Two major Ontario nursing home chains are facing $150 million lawsuits by families who allege their loved ones did not receive proper care. Extendicare and Leisureworld (now Senior Care Corporation) – big companies that dominate the longe-term care industry – are being sued for “systemic negligence” and “failure to deliver the kind of care that’s been promised.”
A May 2 CTV News report highlights two horrifying scenes they say residents suffered in the homes: one of a woman who “ was left writhing in agony on a washroom floor with a broken ankle after being told to ‘clean up her own mess’ ”; while another saw a woman develop a leg wound that became “filled with wriggling maggots.”
CTV says the lawsuits against private nursing home operators are the first of their kind in Canada and could shake up an industry that’s been under increasing fire for failing to protect residents from violence or provide appropriate levels of care.
Deplorable and shocking scenes like these ones are cropping up on a regular basis and can no longer be swept under the carpet. And with a growing number of elderly people needing nursing home care, it’s time the industry got its act together.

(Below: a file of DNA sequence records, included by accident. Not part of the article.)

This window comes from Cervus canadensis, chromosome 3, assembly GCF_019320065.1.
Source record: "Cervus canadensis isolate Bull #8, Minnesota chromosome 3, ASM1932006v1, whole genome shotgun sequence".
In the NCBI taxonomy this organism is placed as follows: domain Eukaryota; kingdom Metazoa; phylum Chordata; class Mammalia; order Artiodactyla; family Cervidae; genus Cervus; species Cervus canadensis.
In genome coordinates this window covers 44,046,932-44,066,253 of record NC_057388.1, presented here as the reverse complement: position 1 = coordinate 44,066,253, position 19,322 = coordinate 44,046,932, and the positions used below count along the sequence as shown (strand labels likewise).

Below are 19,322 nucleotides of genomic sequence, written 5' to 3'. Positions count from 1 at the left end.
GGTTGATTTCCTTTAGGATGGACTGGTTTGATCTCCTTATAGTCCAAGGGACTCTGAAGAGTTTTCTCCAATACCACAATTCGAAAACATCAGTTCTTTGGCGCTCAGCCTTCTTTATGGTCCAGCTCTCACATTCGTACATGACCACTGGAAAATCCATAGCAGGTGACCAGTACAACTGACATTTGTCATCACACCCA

“We are alleging that there is a systemic negligence going on, that there is a failure to deliver the kind of care that’s been promised,” lawyer Armani Oakley (who is leading both lawsuits) told CTV.
“There is nothing isolated about these cases. And nothing is changing. “I hope this is going to make a difference because my heart twists in a knot for these people.”
In response to the allegations, Extendicare, which operates over 400 long-term care facilities in North America, posted a statement on its corporate website, saying:
We care deeply about the residents, clients and families that we serve, and our staff work hard to provide them with comfort, care, and compassion. We do not believe this lawsuit has merit and intend to demonstrate this through the court process.
CARP, which has long been lobbying to improve nursing-home care in Canada, recently asked the four parties running in the June 2018 Ontario election to explain what they would do to better long-term care in the province?